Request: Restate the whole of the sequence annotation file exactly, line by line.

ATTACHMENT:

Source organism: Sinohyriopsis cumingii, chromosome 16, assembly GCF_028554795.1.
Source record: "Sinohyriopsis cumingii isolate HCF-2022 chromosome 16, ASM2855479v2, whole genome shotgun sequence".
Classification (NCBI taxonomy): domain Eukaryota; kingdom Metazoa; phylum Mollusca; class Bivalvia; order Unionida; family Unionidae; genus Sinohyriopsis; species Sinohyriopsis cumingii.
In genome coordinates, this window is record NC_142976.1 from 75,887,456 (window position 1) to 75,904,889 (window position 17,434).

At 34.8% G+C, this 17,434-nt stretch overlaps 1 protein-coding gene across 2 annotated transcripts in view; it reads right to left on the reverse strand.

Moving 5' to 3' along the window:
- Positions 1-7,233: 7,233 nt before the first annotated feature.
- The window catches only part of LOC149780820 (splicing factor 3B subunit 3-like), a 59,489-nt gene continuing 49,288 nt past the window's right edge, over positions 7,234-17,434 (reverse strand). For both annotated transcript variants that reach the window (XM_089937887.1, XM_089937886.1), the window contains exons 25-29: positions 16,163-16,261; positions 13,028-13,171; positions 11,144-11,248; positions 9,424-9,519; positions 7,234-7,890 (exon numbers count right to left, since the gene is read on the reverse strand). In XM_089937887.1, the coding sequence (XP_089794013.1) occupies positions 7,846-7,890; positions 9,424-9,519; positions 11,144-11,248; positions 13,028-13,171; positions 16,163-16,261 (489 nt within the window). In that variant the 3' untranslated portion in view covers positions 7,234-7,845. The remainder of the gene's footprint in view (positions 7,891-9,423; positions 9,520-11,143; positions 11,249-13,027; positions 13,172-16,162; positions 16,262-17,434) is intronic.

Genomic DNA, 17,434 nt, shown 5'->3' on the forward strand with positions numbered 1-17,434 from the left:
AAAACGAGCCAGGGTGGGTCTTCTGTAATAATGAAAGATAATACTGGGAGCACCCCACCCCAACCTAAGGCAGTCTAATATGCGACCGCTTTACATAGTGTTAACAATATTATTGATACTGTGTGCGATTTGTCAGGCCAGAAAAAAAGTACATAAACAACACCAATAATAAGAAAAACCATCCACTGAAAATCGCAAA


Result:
Source organism: Sinohyriopsis cumingii, chromosome 16, assembly GCF_028554795.1.
Source record: "Sinohyriopsis cumingii isolate HCF-2022 chromosome 16, ASM2855479v2, whole genome shotgun sequence".
Classification (NCBI taxonomy): domain Eukaryota; kingdom Metazoa; phylum Mollusca; class Bivalvia; order Unionida; family Unionidae; genus Sinohyriopsis; species Sinohyriopsis cumingii.
In genome coordinates, this window is record NC_142976.1 from 75,887,456 (window position 1) to 75,904,889 (window position 17,434).

At 34.8% G+C, this 17,434-nt stretch overlaps 1 protein-coding gene across 2 annotated transcripts in view; it reads right to left on the reverse strand.

Moving 5' to 3' along the window:
- Positions 1-7,233: 7,233 nt before the first annotated feature.
- The window catches only part of LOC149780820 (splicing factor 3B subunit 3-like), a 59,489-nt gene continuing 49,288 nt past the window's right edge, over positions 7,234-17,434 (reverse strand). For both annotated transcript variants that reach the window (XM_089937887.1, XM_089937886.1), the window contains exons 25-29: positions 16,163-16,261; positions 13,028-13,171; positions 11,144-11,248; positions 9,424-9,519; positions 7,234-7,890 (exon numbers count right to left, since the gene is read on the reverse strand). In XM_089937887.1, the coding sequence (XP_089794013.1) occupies positions 7,846-7,890; positions 9,424-9,519; positions 11,144-11,248; positions 13,028-13,171; positions 16,163-16,261 (489 nt within the window). In that variant the 3' untranslated portion in view covers positions 7,234-7,845. The remainder of the gene's footprint in view (positions 7,891-9,423; positions 9,520-11,143; positions 11,249-13,027; positions 13,172-16,162; positions 16,262-17,434) is intronic.

Genomic DNA, 17,434 nt, shown 5'->3' on the forward strand with positions numbered 1-17,434 from the left:
AAAACGAGCCAGGGTGGGTCTTCTGTAATAATGAAAGATAATACTGGGAGCACCCCACCCCAACCTAAGGCAGTCTAATATGCGACCGCTTTACATAGTGTTAACAATATTATTGATACTGTGTGCGATTTGTCAGGCCAGAAAAAAAGTACATAAACAACACCAATAATAAGAAAAACCATCCACTGAAAATCGCAAA